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COMMONWEALTH v. KIMMEL. COMMONWEALTH V. KIMMEL ET AL. (11/12/52)

November 12, 1952

COMMONWEALTH
v.
KIMMEL. COMMONWEALTH V. KIMMEL ET AL.



COUNSEL

F. Lyman Windolph and Windolph & Johnstone, Lancaster, for appellant.

Paul A. Mueller, Lancaster, William C. Storb, First Asst. Dist. Atty., Lancaster, for appellee.

Before Rhodes, P. J., and Hirt, Reno, Dithrich, Ross, Arnold and Gunther, JJ.

Author: Reno

[ 172 Pa. Super. Page 78]

RENO, Judge.

Appellant was convicted upon two indictments which were tried together in the court below. One indictment charged fraudulent conversion, larceny and receiving stolen goods; he was convicted of fraudulent conversion and receiving; and found not guilty of larceny. Sentence was imposed for receiving and suspended for fraudulent conversion. The other indictment charged appellant and Frank E. Hauck with conspiracy; Hauck pleaded guilty;*fn1 and appellant was convicted and sentenced for that offense.

Appellant's contentions are: First, that the evidence does not support the convictions for fraudulent conversion and receiving; and second, that the court below erroneously consolidated the trial of the two indictments.

Appellant, a junk dealer, had a contract with Armstrong Cork Company for the purchase of non-ferrous scrap material. Hauck, employe of Armstrong, was the 'leader' of its salvage yard, charged with the duty of determining which of the waste material was salvageable and which was scrap. The salvage was returned to the plant and Hauck delivered the scrap to the junk dealers who had contracted for its purchase.

Hauck testified for the Commonwealth and from his and other testimony, the details of which need not be here related, the jury could have found, and doubtless did, that in consideration of some $25 a month, Hauck 'light-weighed' the non-ferrous scrap placed on appellant's trucks, so that appellant received more material than he paid for to Armstrong. In his opinion denying a new trial, Judge Wissler, by way of example, explained the method employed by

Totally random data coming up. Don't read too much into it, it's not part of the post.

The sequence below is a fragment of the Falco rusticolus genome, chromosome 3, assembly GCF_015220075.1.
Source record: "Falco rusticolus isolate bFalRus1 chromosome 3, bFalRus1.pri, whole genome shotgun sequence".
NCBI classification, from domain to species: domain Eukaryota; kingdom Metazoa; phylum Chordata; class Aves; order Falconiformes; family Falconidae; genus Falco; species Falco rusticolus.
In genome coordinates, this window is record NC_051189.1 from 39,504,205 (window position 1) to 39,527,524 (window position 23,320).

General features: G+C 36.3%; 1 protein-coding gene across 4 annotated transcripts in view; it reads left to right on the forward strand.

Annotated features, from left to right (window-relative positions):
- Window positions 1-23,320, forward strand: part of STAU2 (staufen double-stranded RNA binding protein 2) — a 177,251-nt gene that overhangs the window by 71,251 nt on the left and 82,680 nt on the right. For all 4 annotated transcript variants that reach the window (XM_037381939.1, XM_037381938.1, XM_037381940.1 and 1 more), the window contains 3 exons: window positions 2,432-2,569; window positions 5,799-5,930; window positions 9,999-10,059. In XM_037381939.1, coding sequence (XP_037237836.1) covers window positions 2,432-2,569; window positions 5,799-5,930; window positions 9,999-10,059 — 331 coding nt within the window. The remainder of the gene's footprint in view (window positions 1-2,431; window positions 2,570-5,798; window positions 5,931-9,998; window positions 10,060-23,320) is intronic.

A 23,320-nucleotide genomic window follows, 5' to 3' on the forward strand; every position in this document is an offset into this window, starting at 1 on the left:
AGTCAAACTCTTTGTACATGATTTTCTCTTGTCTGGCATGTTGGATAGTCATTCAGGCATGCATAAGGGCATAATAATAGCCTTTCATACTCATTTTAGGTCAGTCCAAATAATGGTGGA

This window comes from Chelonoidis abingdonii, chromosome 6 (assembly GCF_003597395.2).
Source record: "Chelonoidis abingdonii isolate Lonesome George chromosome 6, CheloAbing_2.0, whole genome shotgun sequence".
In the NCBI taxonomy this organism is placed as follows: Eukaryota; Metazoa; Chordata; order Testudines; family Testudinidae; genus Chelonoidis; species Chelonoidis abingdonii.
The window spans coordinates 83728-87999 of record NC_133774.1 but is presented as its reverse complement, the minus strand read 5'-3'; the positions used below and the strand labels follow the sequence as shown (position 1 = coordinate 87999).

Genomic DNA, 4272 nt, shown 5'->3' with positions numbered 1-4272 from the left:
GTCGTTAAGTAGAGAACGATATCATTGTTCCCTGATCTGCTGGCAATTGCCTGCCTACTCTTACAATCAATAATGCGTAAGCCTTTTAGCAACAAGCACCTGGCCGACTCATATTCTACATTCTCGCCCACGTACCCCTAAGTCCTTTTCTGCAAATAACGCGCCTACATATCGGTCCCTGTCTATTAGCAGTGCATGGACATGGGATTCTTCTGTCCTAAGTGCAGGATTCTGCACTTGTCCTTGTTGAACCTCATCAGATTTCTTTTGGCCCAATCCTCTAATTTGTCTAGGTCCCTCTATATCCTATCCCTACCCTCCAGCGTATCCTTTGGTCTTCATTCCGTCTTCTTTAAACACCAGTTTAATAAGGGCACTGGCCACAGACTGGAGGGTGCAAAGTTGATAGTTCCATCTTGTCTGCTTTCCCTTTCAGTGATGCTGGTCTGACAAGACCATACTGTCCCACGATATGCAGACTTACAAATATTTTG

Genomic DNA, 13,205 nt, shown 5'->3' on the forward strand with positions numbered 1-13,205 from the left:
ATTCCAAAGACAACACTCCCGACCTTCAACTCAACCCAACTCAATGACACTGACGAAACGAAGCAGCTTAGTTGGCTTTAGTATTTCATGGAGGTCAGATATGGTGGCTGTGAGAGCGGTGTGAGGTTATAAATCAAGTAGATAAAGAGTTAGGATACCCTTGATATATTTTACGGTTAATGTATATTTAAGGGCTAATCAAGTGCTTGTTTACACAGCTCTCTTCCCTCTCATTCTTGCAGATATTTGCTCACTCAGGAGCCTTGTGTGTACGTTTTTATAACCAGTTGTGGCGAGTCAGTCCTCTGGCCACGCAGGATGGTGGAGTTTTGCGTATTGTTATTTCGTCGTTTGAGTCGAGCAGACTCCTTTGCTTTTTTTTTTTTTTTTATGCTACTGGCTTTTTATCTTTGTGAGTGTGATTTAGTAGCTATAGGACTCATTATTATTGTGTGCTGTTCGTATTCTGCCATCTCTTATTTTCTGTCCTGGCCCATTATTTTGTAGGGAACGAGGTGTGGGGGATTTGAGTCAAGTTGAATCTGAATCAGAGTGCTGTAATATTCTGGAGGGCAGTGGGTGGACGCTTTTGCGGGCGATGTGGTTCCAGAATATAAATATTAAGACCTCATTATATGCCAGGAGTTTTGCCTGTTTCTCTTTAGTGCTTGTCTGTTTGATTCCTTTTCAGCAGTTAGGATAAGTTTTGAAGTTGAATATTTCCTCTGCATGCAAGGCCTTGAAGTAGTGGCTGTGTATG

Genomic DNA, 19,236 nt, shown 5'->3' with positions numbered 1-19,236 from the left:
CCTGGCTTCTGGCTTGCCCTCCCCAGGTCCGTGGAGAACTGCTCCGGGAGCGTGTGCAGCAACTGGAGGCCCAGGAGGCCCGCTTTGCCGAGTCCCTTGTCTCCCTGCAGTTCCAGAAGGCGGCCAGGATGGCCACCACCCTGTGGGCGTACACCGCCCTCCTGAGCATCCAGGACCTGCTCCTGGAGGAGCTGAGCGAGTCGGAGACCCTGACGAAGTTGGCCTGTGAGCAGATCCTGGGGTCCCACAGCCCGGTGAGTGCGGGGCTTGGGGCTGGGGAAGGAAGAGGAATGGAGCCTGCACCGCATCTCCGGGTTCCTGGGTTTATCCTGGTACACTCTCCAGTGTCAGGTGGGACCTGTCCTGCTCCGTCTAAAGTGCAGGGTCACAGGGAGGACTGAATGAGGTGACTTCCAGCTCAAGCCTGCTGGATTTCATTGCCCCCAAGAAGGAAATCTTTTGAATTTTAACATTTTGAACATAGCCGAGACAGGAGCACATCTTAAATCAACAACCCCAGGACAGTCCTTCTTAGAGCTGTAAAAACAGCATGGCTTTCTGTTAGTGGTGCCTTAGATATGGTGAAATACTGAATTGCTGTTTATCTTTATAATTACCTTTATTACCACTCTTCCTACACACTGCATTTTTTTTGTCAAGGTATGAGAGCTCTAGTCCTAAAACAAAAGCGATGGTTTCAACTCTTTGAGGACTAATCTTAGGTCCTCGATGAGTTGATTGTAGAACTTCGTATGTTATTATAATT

[ 172 Pa. Super. Page 79]

Hauck: 'If the tare or empty weight of the truck was 8000 pounds Hauck would jump it up to 8300 pounds, or it was done on the gross weight, for example, if the gross weight of the truck loaded was 10,000 pounds it would be reduced to 8000 pounds. By so doing defendant would receive poundage of materials without it appearing on the records of the Armstrong Cork Company.' Appellant denied the charges generally, and specifically the existence of a conspiracy between Hauck and himself, and the jury did not believe him.

Appellant argues that when Hauck, following his instructions, divided the non-ferrous scrap from the other materials in the yard and delivered the former to appellant, pursuant to his purchasing contract, Hauck passed title to the goods to appellant, so that appellant was receiving his own goods and not Armstrong's. However valid the contention may be in respect to The Sales Act, upon which and a related case appellant relies,*fn2 it cannot prevail in this factual context. It ignores the sordid realities of this situation. Obviously, Hauck was not authorized to perpetrate a fraud upon his employer, to part with its assets for his own personal profit, or to deliver scrap to appellant without reporting its true weight to Armstrong.

Armstrong was the owner of the scrap, and the scrap was in its possession, in its yard on its premises. Hauck had charge of the yard for the limited purpose of dividing the materials and delivering the non-salvageable scrap to junk dealers. He was a mere custodian of the goods. He was like the clerk in Commonwealth v. Brandler, 81 Pa. Super. 585, 588, who was authorized to sell goods, but when ...


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